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Growth-mindset language is (still) better for employer brand

In late 2016, Textio and the diversity strategy firm Paradigm identified an interesting trend: Using growth-mindset language in your talent content had a clear, positive impact on who and how you hire. Fixed-mindset language, on the other hand, had a statistically significant negative impact.

Turns out it wasn’t just a trend. Language data surfaced by Textio’s augmented writing platform shows that still today, job posts with at least one growth-mindset phrase fill an average of eight days faster than those with no such terms. Posts with two or more growth-mindset phrases fill an average of eleven days faster.

Language is always evolving, and the impact of those original phrases has changed since 2016. But growth-mindset language as a whole is still helping companies show up as the organizations they want to be in the market. And fixed-mindset language is still skewing employer reputations for the worse.

Growth mindset is shaping company cultures

Growth and fixed mindsets, terms popularized by Stanford professor of psychology Carol Dweck, describe the belief that a person’s abilities are either innate (fixed mindset) or learned (growth mindset).

Growth mindset as a concept has caught fire in part because of what it means for an organization’s culture. When a company uses a lot of growth-mindset language, it reflects a culture that emphasizes learning from others, and from your own mistakes, so you can move quickly and find the right path forward.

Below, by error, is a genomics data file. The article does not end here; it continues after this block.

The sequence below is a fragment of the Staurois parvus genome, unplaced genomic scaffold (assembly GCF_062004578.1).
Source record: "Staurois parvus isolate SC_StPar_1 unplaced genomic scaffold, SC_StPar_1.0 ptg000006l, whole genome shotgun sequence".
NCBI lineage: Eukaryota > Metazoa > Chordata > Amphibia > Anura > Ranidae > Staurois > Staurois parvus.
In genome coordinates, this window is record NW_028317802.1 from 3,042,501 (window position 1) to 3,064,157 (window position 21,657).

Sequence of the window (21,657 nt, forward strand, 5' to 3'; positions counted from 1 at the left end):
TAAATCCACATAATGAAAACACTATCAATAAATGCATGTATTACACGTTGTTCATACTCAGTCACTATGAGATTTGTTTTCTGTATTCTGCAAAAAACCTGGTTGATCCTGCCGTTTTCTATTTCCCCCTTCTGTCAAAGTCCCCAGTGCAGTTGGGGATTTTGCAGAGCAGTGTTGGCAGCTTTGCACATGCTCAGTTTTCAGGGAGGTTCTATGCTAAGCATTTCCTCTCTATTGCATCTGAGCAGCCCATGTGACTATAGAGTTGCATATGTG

Using growth-mindset language has especially taken hold at companies that are innovating, including Textio customers. Some have substantially changed their messaging to include more growth-oriented language.

The words have changed, but the impact remains

As often happens with language, when terms become more well-known, their interpretations evolve. The mainstreaming of growth mindset has caused a cultural language shift.

In the four years since Textio first identified the growth-mindset trend, only a portion of the original phrases that had a favorable impact on time to fill still do. Some of those previous words now have no impact, positive or negative, on how fast a role fills. But Textio’s predictive engine is always finding fresh language insights, and has uncovered other growth-mindset phrases that do currently make a difference. Among the new terms that resonate now are opportunity to grow, work hard, persevere, and forward thinker.

Fixed-mindset language hints at parts of company culture that can turn job seekers off. While using the word rockstar in your job post may have gotten the bulk of bad press, other cringeworthy terms like superhero or even genius, both fixed-mindset phrases, can be just as damaging to your employer brand. Ditto high performer, expert, and natural talent, all currently showing a negative impact. Can you feel the stagnation in these words? Arianna Huffington famously declared that Uber would no longer hire “brilliant jerks”—it’s no wonder that brilliant now has a negative impact in recruiting content.

Change your language, change your employer brand

By changing the language your company uses, you can change the people you attract and hire, and perpetuate the culture you want at your company. While it’s difficult to stay on top of language change, it’s necessary. It creates cultural accountability, and shines a light on what your company truly values. Make sure your content is reflecting the employer brand you want for your company.

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